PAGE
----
Lisa Perry and Lululemon are both extending their reach via e-commerce.
After opening shops in SoHo, Sag Harbor, N.Y., and Palm Beach, Fla., Perry added e-commerce to her Web site at lisaperrystyle.com, while Lululemon, the Vancouver-based yogawear firm, pushed up the fall launch of its Web site’s e-commerce capabilities to today.
Perry’s site offers her entire assortment, including women’s and girl’s wear, accessories and home lines — with her signature graphic aesthetic and whimsy. Perry said she decided to venture into e-commerce for several reasons.
“There are people from all over the country and the world who want access to Lisa Perry and while we are in stores in many cities, we are not in all,” she said. “This really was the perfect way to give people everywhere the access.”
She also noted the economic climate encouraged her to make the move. “We thought we could set up a site relatively inexpensively,” she said. “We did it all in-house. It was a great process and we learned a lot. We thought it was a way to get another store without paying rent.”
The site offers the designer’s soup-to-nuts assortment, including a cotton twill geometric color-block A-line dress for $950; a crinkle patent vinyl overnight duffle for $295; a Pop Art dot motif duvet cover for $250; colorful vinyl coasters for $5, and a Pop Art dot notepad for $10.
An avid shopper of vintage clothes, Perry admitted she isn’t too savvy when it comes to online shopping, but working on her own site has given her a taste for it.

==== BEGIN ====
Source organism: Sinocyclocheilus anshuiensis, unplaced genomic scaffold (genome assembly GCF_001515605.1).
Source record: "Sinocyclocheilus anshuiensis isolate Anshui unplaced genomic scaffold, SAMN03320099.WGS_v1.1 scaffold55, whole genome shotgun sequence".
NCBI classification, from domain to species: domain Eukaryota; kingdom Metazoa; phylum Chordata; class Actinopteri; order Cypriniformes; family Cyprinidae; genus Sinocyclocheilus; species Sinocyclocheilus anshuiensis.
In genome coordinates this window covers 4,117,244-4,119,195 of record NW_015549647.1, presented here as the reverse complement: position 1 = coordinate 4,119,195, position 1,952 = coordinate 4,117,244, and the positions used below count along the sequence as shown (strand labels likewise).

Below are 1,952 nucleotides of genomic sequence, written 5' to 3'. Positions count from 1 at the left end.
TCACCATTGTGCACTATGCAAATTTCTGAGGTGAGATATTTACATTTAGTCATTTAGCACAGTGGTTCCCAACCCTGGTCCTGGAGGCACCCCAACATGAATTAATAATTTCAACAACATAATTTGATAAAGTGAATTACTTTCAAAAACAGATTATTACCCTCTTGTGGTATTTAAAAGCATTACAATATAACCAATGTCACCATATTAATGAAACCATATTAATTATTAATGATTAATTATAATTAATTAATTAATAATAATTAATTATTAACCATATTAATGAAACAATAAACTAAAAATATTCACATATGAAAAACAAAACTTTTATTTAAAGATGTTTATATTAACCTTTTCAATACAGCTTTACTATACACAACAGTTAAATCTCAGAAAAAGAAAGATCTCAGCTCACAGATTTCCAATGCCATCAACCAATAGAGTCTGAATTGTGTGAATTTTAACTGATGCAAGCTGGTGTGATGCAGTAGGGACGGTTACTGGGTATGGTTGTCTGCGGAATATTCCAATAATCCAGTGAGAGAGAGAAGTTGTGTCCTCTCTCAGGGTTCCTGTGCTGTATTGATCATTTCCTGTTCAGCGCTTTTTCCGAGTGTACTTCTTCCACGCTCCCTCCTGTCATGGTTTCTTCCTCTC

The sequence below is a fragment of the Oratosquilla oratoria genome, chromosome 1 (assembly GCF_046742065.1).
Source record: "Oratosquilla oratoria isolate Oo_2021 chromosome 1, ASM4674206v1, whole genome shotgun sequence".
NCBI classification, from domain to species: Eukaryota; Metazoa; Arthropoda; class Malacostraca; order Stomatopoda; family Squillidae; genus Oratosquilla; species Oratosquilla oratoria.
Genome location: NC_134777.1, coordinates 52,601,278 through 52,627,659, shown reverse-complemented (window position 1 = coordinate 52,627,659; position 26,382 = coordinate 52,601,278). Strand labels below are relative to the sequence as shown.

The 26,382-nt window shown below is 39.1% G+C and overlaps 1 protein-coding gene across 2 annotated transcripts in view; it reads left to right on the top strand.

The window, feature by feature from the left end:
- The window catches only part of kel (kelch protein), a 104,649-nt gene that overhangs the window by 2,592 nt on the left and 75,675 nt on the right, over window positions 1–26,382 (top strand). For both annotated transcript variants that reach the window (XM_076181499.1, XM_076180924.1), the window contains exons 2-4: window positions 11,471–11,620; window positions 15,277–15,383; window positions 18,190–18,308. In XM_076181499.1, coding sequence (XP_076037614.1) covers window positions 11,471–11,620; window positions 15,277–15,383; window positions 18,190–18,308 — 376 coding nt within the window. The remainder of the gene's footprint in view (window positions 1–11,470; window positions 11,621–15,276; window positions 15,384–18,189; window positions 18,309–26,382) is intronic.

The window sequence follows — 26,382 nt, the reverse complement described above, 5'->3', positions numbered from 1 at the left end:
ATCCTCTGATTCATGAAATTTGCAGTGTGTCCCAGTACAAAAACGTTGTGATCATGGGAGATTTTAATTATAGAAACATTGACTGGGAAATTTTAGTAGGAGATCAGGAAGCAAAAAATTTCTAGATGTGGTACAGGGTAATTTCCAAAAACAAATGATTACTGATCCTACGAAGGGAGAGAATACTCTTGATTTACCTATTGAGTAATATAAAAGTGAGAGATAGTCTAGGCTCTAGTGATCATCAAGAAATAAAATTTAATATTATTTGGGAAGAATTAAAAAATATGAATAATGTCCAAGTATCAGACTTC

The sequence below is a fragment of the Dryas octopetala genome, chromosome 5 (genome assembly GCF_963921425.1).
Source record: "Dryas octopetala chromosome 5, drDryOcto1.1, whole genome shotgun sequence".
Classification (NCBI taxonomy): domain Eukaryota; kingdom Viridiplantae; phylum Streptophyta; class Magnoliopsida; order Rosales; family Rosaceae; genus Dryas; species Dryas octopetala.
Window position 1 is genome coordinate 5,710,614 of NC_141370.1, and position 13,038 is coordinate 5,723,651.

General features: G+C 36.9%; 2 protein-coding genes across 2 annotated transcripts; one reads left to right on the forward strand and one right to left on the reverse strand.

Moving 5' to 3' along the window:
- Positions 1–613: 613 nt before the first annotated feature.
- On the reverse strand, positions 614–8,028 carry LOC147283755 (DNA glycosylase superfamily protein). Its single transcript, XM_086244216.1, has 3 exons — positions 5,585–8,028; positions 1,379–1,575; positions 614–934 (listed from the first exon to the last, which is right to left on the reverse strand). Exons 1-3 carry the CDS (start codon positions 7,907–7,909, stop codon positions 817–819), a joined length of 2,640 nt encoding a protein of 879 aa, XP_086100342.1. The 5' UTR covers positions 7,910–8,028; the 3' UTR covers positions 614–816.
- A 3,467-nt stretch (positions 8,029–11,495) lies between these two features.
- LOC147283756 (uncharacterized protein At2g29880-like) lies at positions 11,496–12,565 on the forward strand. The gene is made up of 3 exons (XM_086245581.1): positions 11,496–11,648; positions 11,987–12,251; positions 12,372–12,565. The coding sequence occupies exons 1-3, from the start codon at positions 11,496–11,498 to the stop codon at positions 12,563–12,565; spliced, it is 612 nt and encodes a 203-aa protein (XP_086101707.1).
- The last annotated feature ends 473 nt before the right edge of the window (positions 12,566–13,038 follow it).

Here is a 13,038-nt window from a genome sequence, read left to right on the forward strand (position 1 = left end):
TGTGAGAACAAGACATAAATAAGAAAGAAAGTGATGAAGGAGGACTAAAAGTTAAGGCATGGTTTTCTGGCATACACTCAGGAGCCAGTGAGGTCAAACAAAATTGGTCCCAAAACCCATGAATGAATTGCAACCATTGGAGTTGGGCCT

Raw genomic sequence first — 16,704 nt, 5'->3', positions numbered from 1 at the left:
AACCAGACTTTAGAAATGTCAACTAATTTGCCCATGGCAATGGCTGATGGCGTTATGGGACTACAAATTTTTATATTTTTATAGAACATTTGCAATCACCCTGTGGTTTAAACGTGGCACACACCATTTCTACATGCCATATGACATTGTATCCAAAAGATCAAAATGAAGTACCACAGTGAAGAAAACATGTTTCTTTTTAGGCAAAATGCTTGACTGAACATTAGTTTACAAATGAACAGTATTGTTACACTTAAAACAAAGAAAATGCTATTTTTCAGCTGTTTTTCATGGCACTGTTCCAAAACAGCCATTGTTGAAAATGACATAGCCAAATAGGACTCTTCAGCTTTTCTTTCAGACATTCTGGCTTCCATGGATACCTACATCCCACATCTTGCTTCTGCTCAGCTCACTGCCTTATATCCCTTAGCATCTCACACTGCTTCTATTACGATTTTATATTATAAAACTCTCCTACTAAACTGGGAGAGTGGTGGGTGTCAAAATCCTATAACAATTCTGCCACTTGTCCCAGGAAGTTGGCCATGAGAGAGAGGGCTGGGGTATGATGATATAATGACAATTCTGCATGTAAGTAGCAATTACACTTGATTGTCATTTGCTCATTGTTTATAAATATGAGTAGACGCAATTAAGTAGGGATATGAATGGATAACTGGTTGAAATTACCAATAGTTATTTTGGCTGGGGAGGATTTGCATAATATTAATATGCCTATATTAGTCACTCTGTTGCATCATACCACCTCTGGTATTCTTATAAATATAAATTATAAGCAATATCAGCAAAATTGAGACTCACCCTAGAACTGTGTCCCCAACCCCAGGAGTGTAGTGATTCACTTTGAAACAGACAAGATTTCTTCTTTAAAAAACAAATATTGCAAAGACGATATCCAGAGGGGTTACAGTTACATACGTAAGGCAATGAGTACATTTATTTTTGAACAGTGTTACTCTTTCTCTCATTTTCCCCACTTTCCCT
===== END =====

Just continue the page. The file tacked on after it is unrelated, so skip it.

Meanwhile, Lululemon Athletica Inc., which has 65 stores in about 50 U.S. cities, expects to do 10 to 12 percent of its total volume (which was $353.5 million last year) in online sales in its debut year.
“At the outset, I think our online customer will be people who know the brand or live in areas where we don’t have stores,” said Bree Stanlake, Lululemon director of retail and e-commerce. “E-commerce is an opportunity for Lululemon to extend its reach while maintaining that exclusive brand experience. It really completes the circle of choice for our guests, who are busy people and often don’t have time to visit the stores.”
Stanlake said the push up of the launch was a response to consumer demand, as well as a change in the company’s strategic plan, as it scaled back on store openings in 2009.
Lululemon.com will carry the entire Lululemon line, and has a dedicated merchant and online community educator. Attempting to “take our culture and extend it online,” Stanlake said the site included content such as interviews with its designers.
Lululemon stores have been handing out cards advertising the site with the slogan “Shop Nude,” and Stanlake said 26,000 people have signed up to be kept up-to-date on the launch, at a clip of 750 new e-mail requests a day.